Listen To Article
During worship services this Easter season when we say the Apostle’s Creed together, I naturally attend especially to the words focusing on the Easter event. “On the third day he rose again from the dead,” we proclaim. And in the section on the Holy Spirit, we profess our faith in “the resurrection of the body.” Familiar, precious words. A couple weeks ago it occurred to me, though: do we believe in the resurrection of the mind?
I have spent the last few weeks helping my 85-year-old parents through the latest crisis. Dad had been in the hospital for bronchitis and then went to a nursing home temporarily for rehab. The plan was to get him stronger through physical therapy and then get him home again, with supporting visits from nurses and home health aids. The homecoming happened a couple days ago, he’s doing much better, and the present crisis has resolved. But I have watched him for several years getting physically weaker and mentally more forgetful, more confused, more distant. The truth is, we may be OK for the moment, but the overall trend is downward. Diminishment is the unavoidable, relentless, cruel truth of old age.
We believe in the resurrection of the body. We take deep comfort in this faith as we watch a dear friend fight cancer, as we grieve with a young person paralyzed in an accident, as we watch our elders grow more stooped and thin. In the resurrection, our broken and scarred bodies will be healed, renewed, even enhanced—if we can take Jesus’ post-resurrection appearances as a clue. My children are definitely planning on superpowers of some kind. “The body that is sown is perishable, it is raised imperishable,” writes Paul to the Corinthians. In that triumphant hope we endure the body’s weakness and rejoice when bodies heal. We receive the healed body as a sign of the resurrection.
How much harder it is, though, to heal a mind. That New Testament word nous is very rich: it encompasses reason, intellect, perception, will, moral judgment, feeling, desire, purpose. Nous is different from pneuma for spirit or psyche for soul. Nous sums up just about everything we think of when we imagine a personality—nous is what makes a person recognizably him or her.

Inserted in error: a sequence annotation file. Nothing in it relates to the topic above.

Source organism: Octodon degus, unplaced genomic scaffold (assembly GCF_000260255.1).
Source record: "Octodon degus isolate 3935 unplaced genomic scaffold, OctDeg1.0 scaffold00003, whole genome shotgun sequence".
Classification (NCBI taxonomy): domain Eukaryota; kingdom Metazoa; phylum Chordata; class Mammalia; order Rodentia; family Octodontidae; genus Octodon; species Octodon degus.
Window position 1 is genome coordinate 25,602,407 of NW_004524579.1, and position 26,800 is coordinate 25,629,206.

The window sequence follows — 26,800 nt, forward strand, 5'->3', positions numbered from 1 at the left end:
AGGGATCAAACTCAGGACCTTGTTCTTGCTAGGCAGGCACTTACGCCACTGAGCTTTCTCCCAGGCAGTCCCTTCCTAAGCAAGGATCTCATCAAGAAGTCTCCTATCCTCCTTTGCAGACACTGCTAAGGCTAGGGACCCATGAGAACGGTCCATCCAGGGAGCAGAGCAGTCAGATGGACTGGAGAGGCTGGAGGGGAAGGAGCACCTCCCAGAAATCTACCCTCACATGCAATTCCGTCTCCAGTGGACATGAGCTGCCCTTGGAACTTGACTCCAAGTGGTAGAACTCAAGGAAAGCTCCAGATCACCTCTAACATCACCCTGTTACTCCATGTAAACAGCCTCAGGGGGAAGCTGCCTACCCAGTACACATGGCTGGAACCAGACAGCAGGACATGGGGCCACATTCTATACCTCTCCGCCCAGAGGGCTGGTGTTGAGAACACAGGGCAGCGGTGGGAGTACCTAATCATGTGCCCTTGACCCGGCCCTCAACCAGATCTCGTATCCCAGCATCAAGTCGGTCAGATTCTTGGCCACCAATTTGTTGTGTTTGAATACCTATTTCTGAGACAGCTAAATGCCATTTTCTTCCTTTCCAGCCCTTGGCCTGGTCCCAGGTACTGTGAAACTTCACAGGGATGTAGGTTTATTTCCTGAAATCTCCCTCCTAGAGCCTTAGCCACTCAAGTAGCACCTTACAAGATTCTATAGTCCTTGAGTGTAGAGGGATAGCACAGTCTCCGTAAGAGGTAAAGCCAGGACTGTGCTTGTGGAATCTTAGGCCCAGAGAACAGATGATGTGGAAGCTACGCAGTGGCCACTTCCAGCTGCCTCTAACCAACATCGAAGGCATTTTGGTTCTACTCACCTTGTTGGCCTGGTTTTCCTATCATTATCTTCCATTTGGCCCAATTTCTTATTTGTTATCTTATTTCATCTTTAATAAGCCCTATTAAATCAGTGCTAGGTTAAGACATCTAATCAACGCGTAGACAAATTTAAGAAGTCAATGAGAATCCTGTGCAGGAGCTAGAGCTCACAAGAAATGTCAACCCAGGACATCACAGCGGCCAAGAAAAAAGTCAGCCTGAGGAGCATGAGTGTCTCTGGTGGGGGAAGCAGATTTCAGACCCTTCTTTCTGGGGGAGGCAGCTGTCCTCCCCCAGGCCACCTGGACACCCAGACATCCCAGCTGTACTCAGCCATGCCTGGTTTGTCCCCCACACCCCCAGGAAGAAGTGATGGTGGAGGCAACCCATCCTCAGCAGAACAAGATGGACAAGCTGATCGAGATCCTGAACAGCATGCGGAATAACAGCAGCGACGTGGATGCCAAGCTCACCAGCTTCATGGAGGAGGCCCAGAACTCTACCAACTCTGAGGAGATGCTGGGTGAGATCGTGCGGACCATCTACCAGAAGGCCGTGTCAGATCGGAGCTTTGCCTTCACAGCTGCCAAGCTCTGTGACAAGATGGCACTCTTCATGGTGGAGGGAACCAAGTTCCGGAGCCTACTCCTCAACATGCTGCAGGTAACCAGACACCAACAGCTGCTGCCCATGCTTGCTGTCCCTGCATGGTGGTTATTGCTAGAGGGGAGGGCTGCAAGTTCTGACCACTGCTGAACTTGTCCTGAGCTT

If the body is weak in this life, the nous is even more fragile. My dad struggles to keep his grip on people’s names and what happened yesterday and where he is. So many of my students paddle hard against the threatening waves of depression. So many friends live daily with the challenge and heartbreak of their children’s autism. My dear nephew, only eleven years old, is bewildered by overpowering anxiety. A cousin, a former colleague, and a childhood friend all wander in the wilderness of schizophrenia. And think of all the people—all of us, really—who live every day in the cloudy haze of our self-deceptions, neuroses, and ignorance. Paul urges the Romans to offer their bodies “as living sacrifices” and to “be transformed by the renewing of your mind.” Neither is an easy thing, not even under the best of circumstances. It takes a miracle of the Spirit.
I was recently reading the story of the Gerasene demoniac in Mark 5, the man who lived, crazy, among the tombs and who broke any chain meant to hold him. Jesus encounters the man and asks him, “What is your name?” But the man himself cannot answer; instead the demons within him offer a chilling reply: “Legion, for we are many.”
Jesus calmly delivers this man’s nous from a legion of possessors. The man is restored, the text says, to “his right mind.” In a comic and culturally significant move, Jesus sends the demons into a herd of swine and they promptly rush off a cliff. So far does he remove our demons from us. Strangely, the Gerasenes are both angry and afraid about this. They’re mad about the pigs and they beg Jesus to leave. Perhaps it was easier for them to imagine that all the madness in town was contained in the man of the tombs. There was no need, then, to face the madness within themselves.
Do we believe in the resurrection of the mind? The signs here and now giving promise of the resurrected mind seem hard to find and harder to trust. Yet how can the resurrection be anything less than a full transformation of each mind into its full glory? In the resurrection, I believe the confusion of dementia will be cleared away. Anxieties and depressions will subside completely. Addictions—gone. Mental illnesses—gone. Even our ignorance, self-deception, stubborn pride—all the clouds of our sin and mortality will be swept aside for good. I suppose, come to think of it, that we will know each other truly and fully for the first time. The limitations on our minds will be removed, like tire-clamps, like chains, dissolved in a shimmer of clarity.
I believe in the resurrection of the mind. Maybe when we experience this resurrection, we will wonder how we ever imagined, in these dim shadows, that we lived.